Read more: Green Home, Living

Comments

Even the Bush administration wouldn’t touch tar-sands oil

Even if the Obama administration approves the Keystone XL pipeline, Canadians won't be able to sell the carbon-intensive tar-sands oil to one very big energy consumer: the Obama administration. Back in 2007, the federal government, under the leadership of George W. Bush, passed a law that forbade it from buying oil that's dirtier than conventional oil. And tar-sands oil is. The Canadian government has been trying for years to wiggle its way around that restriction. The U.S Chamber of Commerce has also tried to free the Department of Defense from its shackles. But as of right now, the federal government …

Comments

Critical List: Crowdsourcing carbon solutions; New Yorkers regret drilling leases

The Maldives are going to crowdsource their carbon-cutting plan. (They’re asking international experts, not just letting any citizen drive policy. Not sure how that would work in the Maldives, but in the U.S. you’d get a lot of “shine lamps on solar panels for infinite energy!”) Should the new poster child for global warming be the city mayor who has to deal with unexpected weather extremes? Usually you hear about buyer's remorse, but New Yorkers are having sellers' remorse about turning over drilling rights to natural gas companies. Maybe the government should stop trying to "pick winners" and invest in …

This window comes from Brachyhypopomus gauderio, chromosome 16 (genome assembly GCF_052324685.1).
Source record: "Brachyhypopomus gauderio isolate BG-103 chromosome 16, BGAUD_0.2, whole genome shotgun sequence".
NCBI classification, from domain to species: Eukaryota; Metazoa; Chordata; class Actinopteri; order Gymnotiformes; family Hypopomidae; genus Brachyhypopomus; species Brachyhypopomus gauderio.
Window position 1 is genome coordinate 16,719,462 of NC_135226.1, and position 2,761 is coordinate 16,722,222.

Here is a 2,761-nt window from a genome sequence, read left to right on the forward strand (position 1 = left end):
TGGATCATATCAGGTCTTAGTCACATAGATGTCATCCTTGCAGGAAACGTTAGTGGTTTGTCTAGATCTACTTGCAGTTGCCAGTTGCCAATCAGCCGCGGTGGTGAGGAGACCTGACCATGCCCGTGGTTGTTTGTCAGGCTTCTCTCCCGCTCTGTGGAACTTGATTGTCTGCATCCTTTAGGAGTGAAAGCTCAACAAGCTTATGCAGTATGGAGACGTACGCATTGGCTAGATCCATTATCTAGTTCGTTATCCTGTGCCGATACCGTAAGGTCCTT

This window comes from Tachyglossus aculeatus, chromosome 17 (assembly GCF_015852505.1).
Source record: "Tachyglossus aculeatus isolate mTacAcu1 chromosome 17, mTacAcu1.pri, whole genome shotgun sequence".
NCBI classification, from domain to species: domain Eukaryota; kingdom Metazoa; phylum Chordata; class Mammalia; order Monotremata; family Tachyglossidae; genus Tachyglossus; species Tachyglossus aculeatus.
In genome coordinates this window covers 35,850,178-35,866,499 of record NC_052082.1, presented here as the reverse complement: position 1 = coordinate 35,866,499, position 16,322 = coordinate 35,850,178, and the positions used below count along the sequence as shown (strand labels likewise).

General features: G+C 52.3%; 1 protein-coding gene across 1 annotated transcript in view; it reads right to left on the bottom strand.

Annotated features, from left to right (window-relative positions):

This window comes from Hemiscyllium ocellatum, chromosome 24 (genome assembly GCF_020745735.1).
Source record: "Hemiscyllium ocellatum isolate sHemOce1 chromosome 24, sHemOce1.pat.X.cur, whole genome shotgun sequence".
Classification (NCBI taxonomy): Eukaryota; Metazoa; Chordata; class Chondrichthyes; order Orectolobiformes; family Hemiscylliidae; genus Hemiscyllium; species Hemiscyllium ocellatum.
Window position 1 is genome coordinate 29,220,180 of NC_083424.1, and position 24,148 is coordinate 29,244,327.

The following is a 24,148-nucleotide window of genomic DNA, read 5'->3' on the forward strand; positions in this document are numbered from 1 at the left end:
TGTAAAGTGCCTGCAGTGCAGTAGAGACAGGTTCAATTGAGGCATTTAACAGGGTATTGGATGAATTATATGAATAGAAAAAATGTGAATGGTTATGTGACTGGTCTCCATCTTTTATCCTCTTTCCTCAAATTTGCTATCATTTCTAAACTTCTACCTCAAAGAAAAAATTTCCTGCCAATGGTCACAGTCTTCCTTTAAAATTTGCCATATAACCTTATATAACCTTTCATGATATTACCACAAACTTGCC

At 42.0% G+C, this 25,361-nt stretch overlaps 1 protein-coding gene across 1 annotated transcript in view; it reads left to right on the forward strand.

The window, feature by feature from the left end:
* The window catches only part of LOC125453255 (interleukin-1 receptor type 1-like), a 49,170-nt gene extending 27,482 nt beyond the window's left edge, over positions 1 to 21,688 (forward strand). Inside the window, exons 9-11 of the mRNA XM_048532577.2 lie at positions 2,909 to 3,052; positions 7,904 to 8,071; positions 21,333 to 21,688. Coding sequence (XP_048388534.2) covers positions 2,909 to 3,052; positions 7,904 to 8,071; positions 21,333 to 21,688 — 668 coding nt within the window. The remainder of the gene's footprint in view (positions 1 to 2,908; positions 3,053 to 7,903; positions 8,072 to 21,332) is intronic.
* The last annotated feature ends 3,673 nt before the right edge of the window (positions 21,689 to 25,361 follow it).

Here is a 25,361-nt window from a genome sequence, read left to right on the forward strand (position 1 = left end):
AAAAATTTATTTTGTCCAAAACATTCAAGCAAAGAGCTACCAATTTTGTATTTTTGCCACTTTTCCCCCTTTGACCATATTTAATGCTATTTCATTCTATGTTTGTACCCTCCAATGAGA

Comments

Texas Republican says we should still invest in solar after Solyndra

Here's Joe Barton, a Republican congressman from Texas, explaining why the Solyndra collapse shouldn't end solar loan guarantees. Refreshing! Solyndra had "too little oversight," Barton says, but solar is still viable and other companies should get loans if there's a reasonable expectation that taxpayers won't get screwed.

Comments

Meet NYC's most-used turnstile

Public transportation aficionados have a new pilgrimage destination: A turnstile at the bottom of the escalators at the Columbus Circle stop of the New York subway. That's the most-used turnstile of the most-used transportation system in the country. The turnstile, which is probably not actually one of the ones pictured above (these are from Columbus Circle, but there are a lot of turnstiles there), had registered 1,402,766 MetroCard swipes this year as of Aug. 19. That puts it more than 4,000 swipes ahead of the next most popular turnstile, at the Jamaica Center station. Memo to the New York MTA: Wouldn't …

Read more: Cities, Transportation

Comments

Move to New York, save the planet

New York City's transportation commissioner wants you to come clog up her roads and subways. "If you want to save the planet, move to New York," Janette Sadik-Khan said at a Clinton Global Initiative panel discussion on Tuesday. Thanks to dense, car-light living, she said, New Yorkers have a third of the carbon footprint of the average American. It doesn't have to be New York, and maybe it shouldn't -- poverty has risen more sharply there than in the rest of the country in recent years, the income disparity is staggering, and unemployment rates among young adults are awful. If …

Read more: Cities